A disobedient tool for taking unique photographs
Algorithms are already looking through the viewfinder alongside with you: they adjust settings, scan faces and take a photo when you smile. What if your grin wasn't the only thing they cared about?
Camera Restricta is a speculative design of a new kind of camera. It locates itself via GPS and searches online for photos that have been geotagged nearby.
If the camera decides that too many photos have been taken at your location, it retracts the shutter and blocks the viewfinder. You can't take any more pictures here.
Fighting photo overflow
The photographer in the movie is frustrated with people taking the same pictures over and over again. Camera Restricta could be a controversial tech product, promising unique pictures by preventing the user from contributing to the overflow of generic digital imagery.
Of course you can't judge uniqueness of a photo just by counting the geotags nearby. Still, it might be a good indicator for the potential of taking a special photo at a place.
A tool for censorship
The European Parliament recently voted against a controversial proposal that threatened to restrict the photography of copyrighted buildings and sculptures from public places.
The camera could be funded or subsidized by public and private sector institutions with an interest in regulating photography in certain places.
It's censorship that doesn't happen after, but before a picture was taken. Think of it like trying to scan a bank note with your flatbed scanner at home: it doesn't work, software prevents it. Shouldn't this be just a tool?
A new sense for location-based metadata
The camera scans an area of roughly 35x35 meters around its exact location for geotagged photos. Cities and especially tourist sights are so thoroughly photographed that it often finds dozens or even thousands of photos.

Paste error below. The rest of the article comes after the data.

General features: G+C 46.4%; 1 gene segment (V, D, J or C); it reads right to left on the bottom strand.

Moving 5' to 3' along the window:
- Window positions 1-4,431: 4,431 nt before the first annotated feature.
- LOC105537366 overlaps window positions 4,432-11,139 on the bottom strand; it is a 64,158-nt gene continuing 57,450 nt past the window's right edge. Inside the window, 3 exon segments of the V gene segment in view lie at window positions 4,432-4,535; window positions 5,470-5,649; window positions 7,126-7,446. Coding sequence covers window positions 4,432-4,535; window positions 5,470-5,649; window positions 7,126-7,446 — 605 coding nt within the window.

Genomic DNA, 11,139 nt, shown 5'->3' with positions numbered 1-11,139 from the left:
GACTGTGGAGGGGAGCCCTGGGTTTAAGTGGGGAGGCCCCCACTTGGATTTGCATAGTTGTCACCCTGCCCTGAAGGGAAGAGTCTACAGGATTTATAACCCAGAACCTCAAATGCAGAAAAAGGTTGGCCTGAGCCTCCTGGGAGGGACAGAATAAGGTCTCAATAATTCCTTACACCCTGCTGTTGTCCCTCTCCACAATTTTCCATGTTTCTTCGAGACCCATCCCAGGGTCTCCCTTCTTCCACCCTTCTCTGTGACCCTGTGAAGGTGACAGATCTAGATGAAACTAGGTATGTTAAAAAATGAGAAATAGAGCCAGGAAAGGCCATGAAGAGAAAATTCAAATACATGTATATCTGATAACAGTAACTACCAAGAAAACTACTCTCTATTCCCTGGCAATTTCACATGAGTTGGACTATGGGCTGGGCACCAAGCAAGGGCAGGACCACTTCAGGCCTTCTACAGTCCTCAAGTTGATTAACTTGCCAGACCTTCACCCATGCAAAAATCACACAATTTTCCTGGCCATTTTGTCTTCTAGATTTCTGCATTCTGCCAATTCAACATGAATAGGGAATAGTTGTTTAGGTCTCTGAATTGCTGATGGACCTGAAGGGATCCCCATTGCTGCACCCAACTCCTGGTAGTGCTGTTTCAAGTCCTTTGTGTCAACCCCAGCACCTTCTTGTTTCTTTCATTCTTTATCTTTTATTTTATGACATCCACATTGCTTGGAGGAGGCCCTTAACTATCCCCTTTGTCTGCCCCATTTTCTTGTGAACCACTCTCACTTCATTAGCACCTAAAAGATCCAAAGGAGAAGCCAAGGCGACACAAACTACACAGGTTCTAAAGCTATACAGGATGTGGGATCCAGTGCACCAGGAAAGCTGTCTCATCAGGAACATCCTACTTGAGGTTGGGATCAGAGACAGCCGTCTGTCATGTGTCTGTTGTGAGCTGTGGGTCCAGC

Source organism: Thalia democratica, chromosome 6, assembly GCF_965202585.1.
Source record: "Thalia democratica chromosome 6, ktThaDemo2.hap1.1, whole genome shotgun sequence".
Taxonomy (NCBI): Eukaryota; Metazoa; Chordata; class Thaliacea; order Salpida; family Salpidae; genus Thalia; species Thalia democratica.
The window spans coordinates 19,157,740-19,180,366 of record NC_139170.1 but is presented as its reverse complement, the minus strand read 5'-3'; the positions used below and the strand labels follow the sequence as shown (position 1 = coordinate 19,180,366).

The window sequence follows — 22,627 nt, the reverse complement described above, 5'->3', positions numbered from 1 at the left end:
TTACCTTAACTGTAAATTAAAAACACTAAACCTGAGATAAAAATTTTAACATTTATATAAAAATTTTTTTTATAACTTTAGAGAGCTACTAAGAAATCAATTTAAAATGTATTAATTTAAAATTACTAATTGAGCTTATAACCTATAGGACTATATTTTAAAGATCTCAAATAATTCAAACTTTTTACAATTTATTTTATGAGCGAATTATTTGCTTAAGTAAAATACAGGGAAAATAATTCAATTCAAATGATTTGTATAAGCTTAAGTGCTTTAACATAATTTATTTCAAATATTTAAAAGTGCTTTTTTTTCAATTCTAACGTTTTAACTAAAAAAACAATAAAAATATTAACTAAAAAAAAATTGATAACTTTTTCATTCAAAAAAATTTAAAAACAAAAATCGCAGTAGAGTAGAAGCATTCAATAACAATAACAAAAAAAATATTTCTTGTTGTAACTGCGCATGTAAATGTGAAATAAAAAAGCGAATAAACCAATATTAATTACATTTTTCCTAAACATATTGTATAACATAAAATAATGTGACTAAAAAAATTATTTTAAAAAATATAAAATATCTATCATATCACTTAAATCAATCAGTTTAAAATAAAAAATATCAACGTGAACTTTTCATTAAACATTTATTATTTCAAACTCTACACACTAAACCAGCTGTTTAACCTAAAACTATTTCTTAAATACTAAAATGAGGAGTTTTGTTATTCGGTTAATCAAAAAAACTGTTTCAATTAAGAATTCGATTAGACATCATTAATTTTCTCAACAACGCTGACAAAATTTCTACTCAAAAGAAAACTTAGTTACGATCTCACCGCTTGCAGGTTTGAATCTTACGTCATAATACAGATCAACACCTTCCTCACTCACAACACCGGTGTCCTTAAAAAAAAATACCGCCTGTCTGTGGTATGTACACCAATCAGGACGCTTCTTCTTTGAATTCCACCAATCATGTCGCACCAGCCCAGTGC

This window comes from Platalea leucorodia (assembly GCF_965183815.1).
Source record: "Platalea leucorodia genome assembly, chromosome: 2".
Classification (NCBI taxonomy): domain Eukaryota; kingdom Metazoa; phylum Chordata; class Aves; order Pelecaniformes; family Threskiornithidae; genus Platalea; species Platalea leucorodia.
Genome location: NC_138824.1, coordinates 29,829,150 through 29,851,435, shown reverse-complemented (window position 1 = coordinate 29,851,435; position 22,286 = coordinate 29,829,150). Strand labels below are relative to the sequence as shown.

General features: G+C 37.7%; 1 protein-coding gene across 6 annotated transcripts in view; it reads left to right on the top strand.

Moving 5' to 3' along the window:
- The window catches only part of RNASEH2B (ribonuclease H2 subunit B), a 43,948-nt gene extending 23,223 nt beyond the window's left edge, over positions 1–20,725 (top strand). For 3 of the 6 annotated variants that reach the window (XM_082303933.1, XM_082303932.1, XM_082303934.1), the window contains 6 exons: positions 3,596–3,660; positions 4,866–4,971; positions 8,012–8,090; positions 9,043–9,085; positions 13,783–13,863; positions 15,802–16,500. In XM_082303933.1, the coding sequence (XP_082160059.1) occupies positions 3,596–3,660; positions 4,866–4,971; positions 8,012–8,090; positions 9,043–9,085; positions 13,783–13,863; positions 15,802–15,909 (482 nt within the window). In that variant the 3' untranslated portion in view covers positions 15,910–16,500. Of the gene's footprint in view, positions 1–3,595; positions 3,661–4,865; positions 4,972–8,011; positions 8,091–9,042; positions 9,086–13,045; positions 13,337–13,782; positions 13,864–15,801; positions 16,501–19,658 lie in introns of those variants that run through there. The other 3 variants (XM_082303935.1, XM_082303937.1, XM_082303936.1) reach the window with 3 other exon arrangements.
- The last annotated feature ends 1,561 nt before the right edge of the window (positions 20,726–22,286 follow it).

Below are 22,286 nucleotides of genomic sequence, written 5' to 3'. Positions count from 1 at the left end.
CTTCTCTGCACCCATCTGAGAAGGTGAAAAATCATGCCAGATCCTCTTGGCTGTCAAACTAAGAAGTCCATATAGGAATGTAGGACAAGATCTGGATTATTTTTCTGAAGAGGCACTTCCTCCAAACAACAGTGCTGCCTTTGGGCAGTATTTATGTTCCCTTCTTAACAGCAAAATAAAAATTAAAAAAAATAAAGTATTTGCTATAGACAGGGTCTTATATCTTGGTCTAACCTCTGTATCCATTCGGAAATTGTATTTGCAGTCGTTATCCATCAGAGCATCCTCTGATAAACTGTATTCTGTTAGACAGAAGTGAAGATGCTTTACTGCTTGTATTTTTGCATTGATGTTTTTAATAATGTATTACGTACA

The camera creates a sensing ability for this invisible data by translating it to acoustic feedback that reminds of a geiger counter. But instead of warning against radioactivity each clicking noise represents a photo detected nearby.
The noise alerts of “infested” i.e. frequently photographed places and sometimes reveals photos in surprising locations. Searching for the source, you might discover famous buildings, great scenery or simply something like a fitness center — a place where people go to upload selfies.
The technology behind the project
The camera prototype consists of a 3D-printed body. It houses electronics to move the shutter as well as a smartphone that handles GPS and data connection, generates the sounds and doubles as the camera screen.
The phone runs a web app that queries a Node.js server I built to query Flickr and Panoramio for the number of pictures nearby. It's open source.
According to that number, the app synthesizes the camera sound in real-time using the Web Audio API. If the number is above a certain threshold, a photo cell mounted in front of the screen picks up a signal and transmits it to the microcontroller which then retracts the shutter.
The name Camera Restricta is a reference to the Camera Obscura, the first photographic camera. It is a speculation on a possible new generation of cameras where the once obedient tool becomes an authority.
This doesn't even have to be a physical camera you decide to buy. The functionality might as well be included in a software update, transforming your smartphone into a camera restricta.
The project is not only a piece about censorship in a policital sense, but also questions our photographic practice. With digital photography displacing film, taking pictures has essentially become free, resulting in an infinite stream of imagery.
Camera Restricta introduces new limitations to prevent an overflow of digital imagery. As a byproduct, these limitations also bring about new sensations like the thrill of being the first or last person to photograph a certain place.
Camera Restricta got an incredible amount of attention, the video went viral. Here's a a best-of of all the reactions to the project.
Movie Cast: Niclas Hägele (Music & Sounddesign), Carina Schwake (Actress) and Bjørn Karmann (Cinematography)
Consulting: Benedikt Groß and Studio NAND